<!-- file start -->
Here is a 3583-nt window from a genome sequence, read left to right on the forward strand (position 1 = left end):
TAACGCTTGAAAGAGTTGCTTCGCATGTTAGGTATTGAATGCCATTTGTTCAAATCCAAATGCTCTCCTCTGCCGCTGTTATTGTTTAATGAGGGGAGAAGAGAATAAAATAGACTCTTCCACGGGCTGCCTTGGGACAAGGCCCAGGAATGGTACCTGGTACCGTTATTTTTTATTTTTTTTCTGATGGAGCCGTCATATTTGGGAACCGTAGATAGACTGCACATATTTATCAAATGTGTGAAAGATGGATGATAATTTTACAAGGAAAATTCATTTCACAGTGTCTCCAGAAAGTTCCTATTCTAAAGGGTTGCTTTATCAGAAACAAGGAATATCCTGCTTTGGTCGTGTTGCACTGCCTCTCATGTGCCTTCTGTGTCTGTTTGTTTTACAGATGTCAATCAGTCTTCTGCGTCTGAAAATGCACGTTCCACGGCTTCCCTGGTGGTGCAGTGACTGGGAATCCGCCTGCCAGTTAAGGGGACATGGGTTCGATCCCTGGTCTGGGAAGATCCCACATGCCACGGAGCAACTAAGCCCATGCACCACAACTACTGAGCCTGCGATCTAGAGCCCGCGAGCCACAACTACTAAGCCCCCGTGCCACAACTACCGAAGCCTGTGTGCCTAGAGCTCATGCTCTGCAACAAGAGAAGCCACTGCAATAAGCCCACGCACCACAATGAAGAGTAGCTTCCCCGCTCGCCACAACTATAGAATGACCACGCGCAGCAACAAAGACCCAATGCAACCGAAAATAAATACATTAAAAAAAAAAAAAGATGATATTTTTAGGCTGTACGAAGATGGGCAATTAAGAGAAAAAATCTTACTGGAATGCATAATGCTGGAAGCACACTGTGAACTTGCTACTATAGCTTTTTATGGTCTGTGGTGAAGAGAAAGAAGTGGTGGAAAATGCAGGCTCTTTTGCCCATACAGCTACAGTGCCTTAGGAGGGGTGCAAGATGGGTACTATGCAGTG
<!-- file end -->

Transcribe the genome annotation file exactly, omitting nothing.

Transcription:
Here is a 3583-nt window from a genome sequence, read left to right on the forward strand (position 1 = left end):
TAACGCTTGAAAGAGTTGCTTCGCATGTTAGGTATTGAATGCCATTTGTTCAAATCCAAATGCTCTCCTCTGCCGCTGTTATTGTTTAATGAGGGGAGAAGAGAATAAAATAGACTCTTCCACGGGCTGCCTTGGGACAAGGCCCAGGAATGGTACCTGGTACCGTTATTTTTTATTTTTTTTCTGATGGAGCCGTCATATTTGGGAACCGTAGATAGACTGCACATATTTATCAAATGTGTGAAAGATGGATGATAATTTTACAAGGAAAATTCATTTCACAGTGTCTCCAGAAAGTTCCTATTCTAAAGGGTTGCTTTATCAGAAACAAGGAATATCCTGCTTTGGTCGTGTTGCACTGCCTCTCATGTGCCTTCTGTGTCTGTTTGTTTTACAGATGTCAATCAGTCTTCTGCGTCTGAAAATGCACGTTCCACGGCTTCCCTGGTGGTGCAGTGACTGGGAATCCGCCTGCCAGTTAAGGGGACATGGGTTCGATCCCTGGTCTGGGAAGATCCCACATGCCACGGAGCAACTAAGCCCATGCACCACAACTACTGAGCCTGCGATCTAGAGCCCGCGAGCCACAACTACTAAGCCCCCGTGCCACAACTACCGAAGCCTGTGTGCCTAGAGCTCATGCTCTGCAACAAGAGAAGCCACTGCAATAAGCCCACGCACCACAATGAAGAGTAGCTTCCCCGCTCGCCACAACTATAGAATGACCACGCGCAGCAACAAAGACCCAATGCAACCGAAAATAAATACATTAAAAAAAAAAAAAGATGATATTTTTAGGCTGTACGAAGATGGGCAATTAAGAGAAAAAATCTTACTGGAATGCATAATGCTGGAAGCACACTGTGAACTTGCTACTATAGCTTTTTATGGTCTGTGGTGAAGAGAAAGAAGTGGTGGAAAATGCAGGCTCTTTTGCCCATACAGCTACAGTGCCTTAGGAGGGGTGCAAGATGGGTACTATGCAGTG